Despite what I was led to believe, learning to code was excruciating. Throughout the process, I was convinced that I was dumb and should just get really, really good at Excel because that’s as close as I’d ever get to making a computer do anything by typing at it. I kept going over books, blogs, and videos, hoping for a moment where it all clicked and suddenly I became a chip whisperer. But it just wasn’t happening.
Then things changed. I bashed my fingers into my keyboard for days, failing over and over again until finally—it worked. I had a project idea that tickled my brain in just the right way. It was weird, and it was mine. I made something work, something I liked and that was just for me. I’ve been chasing that high ever since.
Looking back, I can see now that what really changed my relationship to code was letting my creative process lead. I was trying to make “useful” stuff, and that's not always necessary when you’re learning. Let the weird in! We worry about how the computer thinks when we’re learning to code, assuming that it’s smarter. It’s not. It’s a dumb box with lots of opinions. When I started worrying less about how it thought and more about what I was trying to achieve, I was able to find little toeholds in the translation process. I was able to work backwards from an idea, and break it down into tiny little steps. These steps are what every code project is made of.
I wanted to help my colleagues glimpse this feeling of creativity and control over programming—without having them touch a computer. I’m a lover of generative art and have long been inspired by the work of Sol LeWitt. His works are sets of instructions that can be interpreted and performed by anyone. This is also how a computer works. You give it instructions and it interprets them to perform some kind of function. (Literally, the part of the computer that reads code is called an “interpreter.”)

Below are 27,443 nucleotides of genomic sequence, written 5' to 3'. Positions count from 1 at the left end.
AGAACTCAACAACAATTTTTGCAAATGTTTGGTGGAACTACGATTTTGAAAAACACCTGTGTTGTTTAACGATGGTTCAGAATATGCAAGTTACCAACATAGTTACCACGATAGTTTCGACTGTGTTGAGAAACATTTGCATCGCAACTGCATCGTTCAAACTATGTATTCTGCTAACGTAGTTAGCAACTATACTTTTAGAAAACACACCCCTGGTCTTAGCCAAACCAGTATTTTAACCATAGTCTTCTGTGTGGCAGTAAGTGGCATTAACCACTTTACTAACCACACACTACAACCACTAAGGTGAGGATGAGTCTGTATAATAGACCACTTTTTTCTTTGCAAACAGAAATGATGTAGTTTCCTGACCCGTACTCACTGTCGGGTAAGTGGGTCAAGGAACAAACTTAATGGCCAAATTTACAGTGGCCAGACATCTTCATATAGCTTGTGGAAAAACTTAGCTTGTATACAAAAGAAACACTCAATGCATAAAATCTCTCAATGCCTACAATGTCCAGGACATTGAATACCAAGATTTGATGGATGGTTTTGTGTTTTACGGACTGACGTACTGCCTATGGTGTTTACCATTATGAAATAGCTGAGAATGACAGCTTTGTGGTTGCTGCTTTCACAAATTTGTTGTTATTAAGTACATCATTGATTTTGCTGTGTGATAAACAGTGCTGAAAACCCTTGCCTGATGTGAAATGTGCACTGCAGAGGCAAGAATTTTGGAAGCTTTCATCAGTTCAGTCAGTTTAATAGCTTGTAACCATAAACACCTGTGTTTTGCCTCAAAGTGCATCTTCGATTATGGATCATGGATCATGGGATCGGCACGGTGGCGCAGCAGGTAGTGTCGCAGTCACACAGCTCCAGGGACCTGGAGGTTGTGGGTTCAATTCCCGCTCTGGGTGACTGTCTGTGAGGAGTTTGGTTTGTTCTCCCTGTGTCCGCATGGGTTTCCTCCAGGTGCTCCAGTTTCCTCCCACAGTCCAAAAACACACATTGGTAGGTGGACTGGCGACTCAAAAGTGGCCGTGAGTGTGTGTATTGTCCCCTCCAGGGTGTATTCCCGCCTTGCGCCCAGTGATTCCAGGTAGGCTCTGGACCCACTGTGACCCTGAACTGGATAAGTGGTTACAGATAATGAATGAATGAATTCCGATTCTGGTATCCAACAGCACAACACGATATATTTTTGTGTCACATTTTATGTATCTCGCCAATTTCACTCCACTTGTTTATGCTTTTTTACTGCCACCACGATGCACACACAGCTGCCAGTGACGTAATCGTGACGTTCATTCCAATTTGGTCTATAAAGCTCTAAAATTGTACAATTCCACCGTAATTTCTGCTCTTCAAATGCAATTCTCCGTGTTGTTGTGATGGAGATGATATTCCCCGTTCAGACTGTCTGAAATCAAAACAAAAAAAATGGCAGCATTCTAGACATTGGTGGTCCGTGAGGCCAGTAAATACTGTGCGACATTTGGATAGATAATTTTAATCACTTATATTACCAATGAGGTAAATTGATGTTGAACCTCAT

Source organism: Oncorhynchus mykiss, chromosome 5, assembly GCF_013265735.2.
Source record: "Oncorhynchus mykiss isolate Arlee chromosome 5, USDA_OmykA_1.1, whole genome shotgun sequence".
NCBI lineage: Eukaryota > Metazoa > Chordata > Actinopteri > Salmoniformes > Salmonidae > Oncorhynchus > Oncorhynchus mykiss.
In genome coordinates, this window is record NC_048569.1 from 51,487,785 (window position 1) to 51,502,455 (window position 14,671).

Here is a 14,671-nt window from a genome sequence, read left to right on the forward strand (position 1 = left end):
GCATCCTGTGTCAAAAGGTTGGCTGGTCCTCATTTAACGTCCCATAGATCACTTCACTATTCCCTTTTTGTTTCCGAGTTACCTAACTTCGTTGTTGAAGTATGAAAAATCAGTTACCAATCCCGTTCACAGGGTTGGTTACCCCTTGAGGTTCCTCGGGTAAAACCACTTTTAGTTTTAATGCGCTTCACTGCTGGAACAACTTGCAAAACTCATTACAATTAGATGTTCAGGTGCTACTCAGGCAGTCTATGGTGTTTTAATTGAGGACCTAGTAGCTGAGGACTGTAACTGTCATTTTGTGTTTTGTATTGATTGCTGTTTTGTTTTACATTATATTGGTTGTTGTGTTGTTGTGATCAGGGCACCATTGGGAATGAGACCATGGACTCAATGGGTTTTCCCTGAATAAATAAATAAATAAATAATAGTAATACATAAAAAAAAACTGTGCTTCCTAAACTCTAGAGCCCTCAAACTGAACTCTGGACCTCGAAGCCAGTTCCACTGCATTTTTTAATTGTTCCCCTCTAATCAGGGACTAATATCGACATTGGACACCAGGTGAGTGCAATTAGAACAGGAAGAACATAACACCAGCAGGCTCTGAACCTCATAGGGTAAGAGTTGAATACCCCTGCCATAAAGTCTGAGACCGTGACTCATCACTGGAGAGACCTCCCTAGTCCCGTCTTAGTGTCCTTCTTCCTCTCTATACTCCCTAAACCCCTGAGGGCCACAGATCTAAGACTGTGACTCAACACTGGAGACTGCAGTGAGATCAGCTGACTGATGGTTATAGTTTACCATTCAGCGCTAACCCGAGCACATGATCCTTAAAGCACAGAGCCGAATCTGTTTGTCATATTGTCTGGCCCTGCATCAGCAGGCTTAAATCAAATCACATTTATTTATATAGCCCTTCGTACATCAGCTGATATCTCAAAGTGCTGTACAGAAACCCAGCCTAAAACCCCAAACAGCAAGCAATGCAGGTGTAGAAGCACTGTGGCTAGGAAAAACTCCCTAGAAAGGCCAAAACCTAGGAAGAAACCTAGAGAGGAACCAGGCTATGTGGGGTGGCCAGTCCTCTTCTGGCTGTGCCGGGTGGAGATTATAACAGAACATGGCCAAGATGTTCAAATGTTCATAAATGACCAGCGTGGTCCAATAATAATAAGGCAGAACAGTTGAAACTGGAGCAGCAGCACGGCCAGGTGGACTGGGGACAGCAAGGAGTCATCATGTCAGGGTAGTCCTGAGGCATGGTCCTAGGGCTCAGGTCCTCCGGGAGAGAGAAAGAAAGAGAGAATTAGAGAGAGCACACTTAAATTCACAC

Our studio has a bi-weekly tradition called Make(Believe)Time. At each session, a member of the studio comes up with a creative activity to get us out of our heads and thinking more playfully. It might be to invent a new game, design advertisements for a future Earth invaded by aliens, or exploring our senses through making something strange. Ben Swire runs Make(Believe)Time and helped me craft a session that made this translation of code come to life with needle and thread. Each person received sewing supplies and a blank manila card (made to look like an old Fortran punch card). Everyone was asked to write simple instructions for a stitch on the card. Here are a few:
Ben and I shuffled and distributed the cards into groups. We explained that each card is a statement, a simple bit of instructions to be interpreted by the individual sewer. When each person was done with their statement card, they were to pass it to their neighbor until the group had shuffled through all of the statements. Each group of sewers would be acting like a programming function, performing a collection of simple directives.
When a group was done performing their “function,” their data (aka, the cards) was passed to another group. Much like in a computer, data was passed from one function (output) to another where it was added to (input). We were a human computer!
We were delighted to see the wild differences between each group's interpretation. That balance between constrained instruction and broad interpretation touched an interesting space between active and passive creativity. It was fun and inspiring to see the wide range of outputs that came from such simple instructions.
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